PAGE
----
sizeof() operator – not a trivial thing

sizeof() operator … Remember it?
That one mostly used when dynamically allocating memory:

int *pointer; /*pointer to type int, used to reference our allocated data*/
pointer = malloc(sizeof(int) * 10);

Some things about it:

– it returns the size in bytes of any primitive or user-defined variable
– it always returns something positive, as it is defined it returns an unsigned size_t type
– if a type is used like in this example
its argument needs to be parenthesized
-if just variable’s name is used parenthesis can be omitted

char c;
sizeof c
– in the C standards preceding C99 it was a compile-time operator, meaning that it calculated only sizes defined at compilation, it could not calculate something like this
char c[];

– after C99 it can calculate the size of such run-time variable
– in case if such un-sized array is an element of a structure, sizeof() operator returns the size of that structure excluding the array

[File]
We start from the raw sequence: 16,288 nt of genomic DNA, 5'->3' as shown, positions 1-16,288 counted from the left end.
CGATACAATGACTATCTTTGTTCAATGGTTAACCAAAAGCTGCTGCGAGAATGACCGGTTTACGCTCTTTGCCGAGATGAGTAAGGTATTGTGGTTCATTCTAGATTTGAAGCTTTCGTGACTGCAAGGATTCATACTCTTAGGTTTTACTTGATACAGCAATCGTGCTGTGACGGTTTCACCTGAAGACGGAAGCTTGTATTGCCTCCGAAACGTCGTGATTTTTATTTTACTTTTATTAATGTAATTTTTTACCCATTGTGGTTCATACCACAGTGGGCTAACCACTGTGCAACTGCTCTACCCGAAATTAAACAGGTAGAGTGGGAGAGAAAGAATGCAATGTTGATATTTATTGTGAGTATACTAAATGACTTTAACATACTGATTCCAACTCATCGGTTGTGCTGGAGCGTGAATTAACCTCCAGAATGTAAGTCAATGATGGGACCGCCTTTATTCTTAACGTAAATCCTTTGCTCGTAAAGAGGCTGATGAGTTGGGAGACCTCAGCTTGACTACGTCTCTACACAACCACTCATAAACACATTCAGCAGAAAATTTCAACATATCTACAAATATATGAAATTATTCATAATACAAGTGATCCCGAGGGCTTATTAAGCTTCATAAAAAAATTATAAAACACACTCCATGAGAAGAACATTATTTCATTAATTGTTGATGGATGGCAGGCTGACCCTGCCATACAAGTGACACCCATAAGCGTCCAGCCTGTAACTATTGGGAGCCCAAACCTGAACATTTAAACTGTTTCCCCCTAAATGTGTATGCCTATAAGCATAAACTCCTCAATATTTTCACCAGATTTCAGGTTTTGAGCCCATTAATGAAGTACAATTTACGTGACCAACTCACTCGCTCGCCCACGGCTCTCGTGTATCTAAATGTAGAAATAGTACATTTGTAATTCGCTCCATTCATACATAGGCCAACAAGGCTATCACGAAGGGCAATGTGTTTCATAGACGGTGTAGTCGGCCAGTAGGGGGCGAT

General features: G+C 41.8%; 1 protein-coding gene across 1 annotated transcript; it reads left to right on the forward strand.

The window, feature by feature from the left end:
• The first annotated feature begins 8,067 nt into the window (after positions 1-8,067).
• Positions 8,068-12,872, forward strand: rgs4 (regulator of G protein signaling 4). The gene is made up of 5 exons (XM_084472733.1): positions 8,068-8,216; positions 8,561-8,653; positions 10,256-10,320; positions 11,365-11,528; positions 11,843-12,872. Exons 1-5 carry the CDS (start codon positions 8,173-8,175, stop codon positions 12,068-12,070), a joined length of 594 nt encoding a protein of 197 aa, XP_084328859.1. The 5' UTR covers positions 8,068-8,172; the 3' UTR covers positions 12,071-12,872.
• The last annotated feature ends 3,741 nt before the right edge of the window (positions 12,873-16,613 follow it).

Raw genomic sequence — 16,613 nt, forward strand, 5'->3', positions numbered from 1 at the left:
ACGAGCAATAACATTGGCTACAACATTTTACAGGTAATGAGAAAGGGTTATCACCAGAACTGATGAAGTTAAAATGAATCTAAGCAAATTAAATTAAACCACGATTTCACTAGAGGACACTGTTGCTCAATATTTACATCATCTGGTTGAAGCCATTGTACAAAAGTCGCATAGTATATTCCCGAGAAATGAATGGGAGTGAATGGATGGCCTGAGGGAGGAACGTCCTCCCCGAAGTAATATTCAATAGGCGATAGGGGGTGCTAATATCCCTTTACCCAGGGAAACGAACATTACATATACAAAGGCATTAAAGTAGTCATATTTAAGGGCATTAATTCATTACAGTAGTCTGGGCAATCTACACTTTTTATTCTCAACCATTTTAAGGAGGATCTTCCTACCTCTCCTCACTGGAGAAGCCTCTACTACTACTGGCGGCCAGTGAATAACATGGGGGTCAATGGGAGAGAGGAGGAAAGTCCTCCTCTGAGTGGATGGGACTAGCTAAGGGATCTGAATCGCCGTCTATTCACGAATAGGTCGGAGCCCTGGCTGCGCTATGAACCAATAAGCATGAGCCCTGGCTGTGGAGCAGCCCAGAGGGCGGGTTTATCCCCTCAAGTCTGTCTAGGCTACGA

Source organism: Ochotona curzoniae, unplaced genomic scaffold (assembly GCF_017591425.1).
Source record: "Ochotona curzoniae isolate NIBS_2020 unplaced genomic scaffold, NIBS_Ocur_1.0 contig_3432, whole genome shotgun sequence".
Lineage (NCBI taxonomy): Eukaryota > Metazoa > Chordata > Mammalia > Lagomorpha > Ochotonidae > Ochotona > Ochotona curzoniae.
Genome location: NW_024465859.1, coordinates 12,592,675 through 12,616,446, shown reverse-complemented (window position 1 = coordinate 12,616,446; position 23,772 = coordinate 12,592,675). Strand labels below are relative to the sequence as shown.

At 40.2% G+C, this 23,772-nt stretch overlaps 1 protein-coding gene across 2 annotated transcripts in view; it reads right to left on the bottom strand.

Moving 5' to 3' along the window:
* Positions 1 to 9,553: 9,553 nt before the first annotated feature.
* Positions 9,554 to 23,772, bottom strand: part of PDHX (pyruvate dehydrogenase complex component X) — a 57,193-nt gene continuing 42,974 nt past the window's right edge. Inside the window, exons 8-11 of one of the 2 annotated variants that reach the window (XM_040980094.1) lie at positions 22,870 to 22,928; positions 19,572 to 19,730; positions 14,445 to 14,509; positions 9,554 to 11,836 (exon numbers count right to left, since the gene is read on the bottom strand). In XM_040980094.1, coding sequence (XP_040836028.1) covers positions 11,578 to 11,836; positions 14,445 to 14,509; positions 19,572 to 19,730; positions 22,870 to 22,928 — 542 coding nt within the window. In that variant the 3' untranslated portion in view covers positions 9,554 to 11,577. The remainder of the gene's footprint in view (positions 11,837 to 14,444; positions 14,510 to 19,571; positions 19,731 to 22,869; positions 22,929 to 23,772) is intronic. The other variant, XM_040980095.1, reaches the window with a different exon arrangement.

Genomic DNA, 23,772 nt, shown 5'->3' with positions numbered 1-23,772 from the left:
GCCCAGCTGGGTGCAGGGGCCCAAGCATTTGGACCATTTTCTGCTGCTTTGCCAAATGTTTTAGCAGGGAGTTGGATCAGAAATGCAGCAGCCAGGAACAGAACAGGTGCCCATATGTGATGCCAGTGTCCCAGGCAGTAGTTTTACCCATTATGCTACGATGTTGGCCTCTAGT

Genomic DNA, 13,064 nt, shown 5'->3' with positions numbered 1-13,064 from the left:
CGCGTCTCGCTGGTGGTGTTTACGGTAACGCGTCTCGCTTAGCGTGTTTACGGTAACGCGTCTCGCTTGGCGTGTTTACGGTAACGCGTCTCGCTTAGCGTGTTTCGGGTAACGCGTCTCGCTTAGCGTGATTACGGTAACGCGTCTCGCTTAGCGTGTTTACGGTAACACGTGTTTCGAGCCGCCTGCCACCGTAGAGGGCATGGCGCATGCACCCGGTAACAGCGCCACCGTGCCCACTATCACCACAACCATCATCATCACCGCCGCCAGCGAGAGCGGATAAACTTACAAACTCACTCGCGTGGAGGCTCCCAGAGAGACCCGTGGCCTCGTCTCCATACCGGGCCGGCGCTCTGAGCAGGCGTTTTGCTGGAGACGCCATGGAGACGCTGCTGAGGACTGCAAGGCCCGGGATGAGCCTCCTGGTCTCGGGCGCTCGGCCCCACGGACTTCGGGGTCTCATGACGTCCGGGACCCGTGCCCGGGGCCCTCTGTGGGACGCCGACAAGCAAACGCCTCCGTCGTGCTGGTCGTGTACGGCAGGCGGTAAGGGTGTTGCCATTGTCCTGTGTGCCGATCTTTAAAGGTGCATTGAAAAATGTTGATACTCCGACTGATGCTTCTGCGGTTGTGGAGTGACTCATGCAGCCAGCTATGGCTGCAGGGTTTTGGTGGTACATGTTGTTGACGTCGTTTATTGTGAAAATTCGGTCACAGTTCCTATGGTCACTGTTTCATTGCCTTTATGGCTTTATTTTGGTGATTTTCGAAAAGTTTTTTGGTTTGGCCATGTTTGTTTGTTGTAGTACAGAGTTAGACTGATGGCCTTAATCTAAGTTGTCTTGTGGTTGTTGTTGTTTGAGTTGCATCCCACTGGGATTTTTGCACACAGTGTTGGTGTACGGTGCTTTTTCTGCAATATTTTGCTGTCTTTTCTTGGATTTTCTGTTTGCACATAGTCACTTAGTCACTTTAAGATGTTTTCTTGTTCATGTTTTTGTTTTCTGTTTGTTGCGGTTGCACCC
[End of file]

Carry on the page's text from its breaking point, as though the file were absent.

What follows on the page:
An important thing which I was not aware until now is that sizeof can depend on data alignment within certain structures or classes. If you have a structure such as this one:

struct A{
char c;
int i;

sizeof (struct A) – can return 8 bytes, because most compilers align the data on word boundaries. The value of char c is stored on the next word due to the fact that the compiler may be optimized for the processor that runs on (processors, depending on their data bus width, can fetch faster data which has this particular width than data which is smaller)

Coming back to the dynamic array that I’ve just outlined above, there is another issue to discuss. One must pay attention to the way sizeof() calculates array’s sizes.

int array[]={1,4,5,7};
sizeof (array);
// depends on the compiler
// in some it will not return 4*ints but
// it will actually calculate the size of an int *

As you may already know this is the reason that arrays can be passed as arguments or parameters to functions: it is actually the pointer at the beginning of the array passed.


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